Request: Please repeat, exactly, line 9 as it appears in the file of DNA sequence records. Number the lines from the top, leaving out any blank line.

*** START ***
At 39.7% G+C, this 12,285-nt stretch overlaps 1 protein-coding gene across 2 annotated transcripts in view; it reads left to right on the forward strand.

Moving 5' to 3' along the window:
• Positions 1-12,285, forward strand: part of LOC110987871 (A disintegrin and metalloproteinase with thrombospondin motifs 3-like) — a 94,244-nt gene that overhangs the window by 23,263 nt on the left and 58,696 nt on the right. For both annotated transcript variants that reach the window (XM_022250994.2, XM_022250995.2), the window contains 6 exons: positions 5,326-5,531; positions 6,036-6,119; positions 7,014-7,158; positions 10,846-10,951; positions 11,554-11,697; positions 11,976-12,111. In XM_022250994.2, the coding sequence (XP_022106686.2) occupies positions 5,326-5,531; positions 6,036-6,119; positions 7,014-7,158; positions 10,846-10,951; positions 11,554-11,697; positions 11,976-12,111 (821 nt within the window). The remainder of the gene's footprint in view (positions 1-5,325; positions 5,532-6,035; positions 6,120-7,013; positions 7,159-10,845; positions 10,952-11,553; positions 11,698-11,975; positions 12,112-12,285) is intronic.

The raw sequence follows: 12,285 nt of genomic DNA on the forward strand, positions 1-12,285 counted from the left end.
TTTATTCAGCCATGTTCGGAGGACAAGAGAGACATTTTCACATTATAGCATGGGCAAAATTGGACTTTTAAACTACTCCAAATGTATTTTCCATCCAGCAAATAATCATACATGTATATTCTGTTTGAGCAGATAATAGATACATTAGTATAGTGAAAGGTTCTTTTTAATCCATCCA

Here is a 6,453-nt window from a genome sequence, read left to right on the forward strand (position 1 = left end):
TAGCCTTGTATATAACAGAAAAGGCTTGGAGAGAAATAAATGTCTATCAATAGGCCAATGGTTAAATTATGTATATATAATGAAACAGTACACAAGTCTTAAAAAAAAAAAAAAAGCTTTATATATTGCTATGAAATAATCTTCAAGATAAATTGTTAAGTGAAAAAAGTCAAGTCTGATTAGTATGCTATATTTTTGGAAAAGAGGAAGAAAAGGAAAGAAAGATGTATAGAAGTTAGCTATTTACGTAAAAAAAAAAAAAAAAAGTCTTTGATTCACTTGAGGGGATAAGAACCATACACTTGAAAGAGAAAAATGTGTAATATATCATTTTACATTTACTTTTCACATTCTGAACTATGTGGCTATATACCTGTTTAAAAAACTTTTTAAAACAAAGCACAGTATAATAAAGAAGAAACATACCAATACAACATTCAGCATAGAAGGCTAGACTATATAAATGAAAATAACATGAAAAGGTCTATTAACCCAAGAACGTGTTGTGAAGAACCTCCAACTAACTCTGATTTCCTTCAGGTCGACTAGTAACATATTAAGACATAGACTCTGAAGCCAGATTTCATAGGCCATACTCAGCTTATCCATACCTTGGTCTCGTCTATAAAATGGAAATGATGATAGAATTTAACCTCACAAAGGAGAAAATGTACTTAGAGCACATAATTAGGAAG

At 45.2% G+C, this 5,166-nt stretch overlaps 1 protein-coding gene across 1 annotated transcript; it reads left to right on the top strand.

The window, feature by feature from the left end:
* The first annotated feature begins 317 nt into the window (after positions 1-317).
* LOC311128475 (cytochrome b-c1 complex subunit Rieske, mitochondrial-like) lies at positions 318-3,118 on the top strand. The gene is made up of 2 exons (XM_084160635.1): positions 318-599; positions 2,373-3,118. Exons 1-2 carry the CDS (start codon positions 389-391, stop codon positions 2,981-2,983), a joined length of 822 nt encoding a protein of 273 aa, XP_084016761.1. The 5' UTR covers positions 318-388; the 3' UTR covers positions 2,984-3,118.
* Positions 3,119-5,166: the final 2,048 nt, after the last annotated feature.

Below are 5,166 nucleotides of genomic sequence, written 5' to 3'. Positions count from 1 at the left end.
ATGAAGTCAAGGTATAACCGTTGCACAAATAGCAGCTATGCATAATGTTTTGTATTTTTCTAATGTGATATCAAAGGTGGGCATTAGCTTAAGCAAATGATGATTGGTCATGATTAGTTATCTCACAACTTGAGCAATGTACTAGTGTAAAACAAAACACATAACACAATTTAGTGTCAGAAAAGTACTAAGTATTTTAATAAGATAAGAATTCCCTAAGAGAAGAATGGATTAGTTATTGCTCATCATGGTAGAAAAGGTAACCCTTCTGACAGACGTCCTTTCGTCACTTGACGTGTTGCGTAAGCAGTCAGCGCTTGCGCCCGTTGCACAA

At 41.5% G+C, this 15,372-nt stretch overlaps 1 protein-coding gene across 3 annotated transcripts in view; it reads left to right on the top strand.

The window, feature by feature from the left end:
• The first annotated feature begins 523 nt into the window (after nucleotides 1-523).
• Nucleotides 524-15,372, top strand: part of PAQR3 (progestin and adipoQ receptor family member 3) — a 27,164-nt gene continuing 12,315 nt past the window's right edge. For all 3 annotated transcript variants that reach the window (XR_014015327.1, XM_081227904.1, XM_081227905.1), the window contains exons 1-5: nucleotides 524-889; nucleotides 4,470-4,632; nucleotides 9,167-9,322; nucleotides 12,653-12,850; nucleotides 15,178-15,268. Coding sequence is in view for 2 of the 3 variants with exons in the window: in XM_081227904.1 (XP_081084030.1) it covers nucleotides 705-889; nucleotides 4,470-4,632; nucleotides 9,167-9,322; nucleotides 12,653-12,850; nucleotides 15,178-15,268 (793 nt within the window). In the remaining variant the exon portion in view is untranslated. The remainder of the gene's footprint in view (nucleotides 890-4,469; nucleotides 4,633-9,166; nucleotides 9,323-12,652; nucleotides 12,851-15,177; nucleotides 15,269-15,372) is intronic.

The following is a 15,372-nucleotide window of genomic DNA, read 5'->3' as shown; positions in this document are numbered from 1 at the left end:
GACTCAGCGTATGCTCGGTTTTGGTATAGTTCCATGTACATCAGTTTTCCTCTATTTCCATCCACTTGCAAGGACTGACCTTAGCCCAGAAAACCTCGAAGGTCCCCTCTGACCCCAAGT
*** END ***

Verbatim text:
The window, feature by feature from the left end: